Thomas Ashton was born in Hyde on 8th December, 1818. As a young man Thomas became a close friend of John Fielden, the owner of a large textile company in Todmorden. Ashton started a similar business in Hyde and eventually became one of Fielden's main competitors.
Ashton was a Unitarian and an active member of the Liberal Party, shared John Fielden's views on social reform. In 1870 Ashton worked closely with John's son, Samuel Fielden, in raising money for Owens College, the Nonconformist education establishment founded in Manchester by the cotton-merchant, John Owens. By 1870 Fielden and Ashton had raised £200,000 for the college.
As her biographer, Jane Bedford, has pointed out: "Not only did Thomas carry on the Ashton family tradition he had inherited as an employer - that of an employer who realized his responsibilities to the men and women who worked for him - he improved on it. He enlarged the mill school, built a church at Flowery Fields, and expanded the village built by his father; he also established scholarships at the Hyde Mechanics' Institute and the technical school which enabled students to go to Owens College and to the Manchester Technical School. Care of his employees had always been an important factor to him, and during the cotton famine, when many mills were closed and most employers ruined, Thomas Ashton made sure that his mills never stopped."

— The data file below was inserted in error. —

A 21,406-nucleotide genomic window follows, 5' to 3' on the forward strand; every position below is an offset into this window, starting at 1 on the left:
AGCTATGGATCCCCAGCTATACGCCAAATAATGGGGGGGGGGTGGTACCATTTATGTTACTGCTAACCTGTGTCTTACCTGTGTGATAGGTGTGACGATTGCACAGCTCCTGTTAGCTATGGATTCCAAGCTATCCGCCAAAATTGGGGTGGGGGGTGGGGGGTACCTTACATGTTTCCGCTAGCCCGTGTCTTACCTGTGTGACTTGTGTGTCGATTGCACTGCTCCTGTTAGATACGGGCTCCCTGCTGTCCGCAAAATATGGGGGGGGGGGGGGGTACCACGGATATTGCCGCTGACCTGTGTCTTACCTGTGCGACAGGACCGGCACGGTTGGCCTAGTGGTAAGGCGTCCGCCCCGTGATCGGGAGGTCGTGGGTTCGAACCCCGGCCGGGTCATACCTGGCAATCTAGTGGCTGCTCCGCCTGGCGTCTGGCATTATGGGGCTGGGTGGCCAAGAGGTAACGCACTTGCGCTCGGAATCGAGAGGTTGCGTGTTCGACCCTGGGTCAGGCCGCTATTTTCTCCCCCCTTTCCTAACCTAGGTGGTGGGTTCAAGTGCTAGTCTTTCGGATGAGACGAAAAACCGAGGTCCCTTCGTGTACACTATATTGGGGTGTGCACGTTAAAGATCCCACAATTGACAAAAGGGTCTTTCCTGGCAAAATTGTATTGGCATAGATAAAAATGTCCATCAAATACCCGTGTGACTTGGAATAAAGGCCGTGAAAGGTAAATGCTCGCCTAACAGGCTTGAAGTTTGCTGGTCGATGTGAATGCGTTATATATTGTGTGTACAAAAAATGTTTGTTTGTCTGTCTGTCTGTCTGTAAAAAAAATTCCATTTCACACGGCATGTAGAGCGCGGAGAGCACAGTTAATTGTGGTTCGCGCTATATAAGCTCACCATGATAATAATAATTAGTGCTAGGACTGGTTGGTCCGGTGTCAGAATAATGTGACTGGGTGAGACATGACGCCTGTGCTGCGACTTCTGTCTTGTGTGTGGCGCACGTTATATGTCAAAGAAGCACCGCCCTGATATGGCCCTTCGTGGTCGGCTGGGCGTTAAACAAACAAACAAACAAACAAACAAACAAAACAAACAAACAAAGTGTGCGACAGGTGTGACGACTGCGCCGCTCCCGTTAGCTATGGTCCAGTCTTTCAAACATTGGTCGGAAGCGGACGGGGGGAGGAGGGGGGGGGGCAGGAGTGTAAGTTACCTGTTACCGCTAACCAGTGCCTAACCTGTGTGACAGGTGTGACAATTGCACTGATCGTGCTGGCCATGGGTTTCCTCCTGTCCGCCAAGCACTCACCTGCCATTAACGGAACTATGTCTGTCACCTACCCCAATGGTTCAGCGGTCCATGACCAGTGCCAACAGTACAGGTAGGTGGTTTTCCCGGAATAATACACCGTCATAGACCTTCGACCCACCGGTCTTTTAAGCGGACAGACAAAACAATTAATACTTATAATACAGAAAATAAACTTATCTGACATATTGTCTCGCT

Ashton's daughter, Margaret Ashton, claims that "her father refused her request to be taken into the family business, although she was able to concern herself with its welfare policy." She was an active member of the Women's Liberal Federation, the Women's Trade Union League and the National Union of Women Suffrage Societies.
Thomas Ashton died at Ford Bank, Didsbury, on 21st January 1898.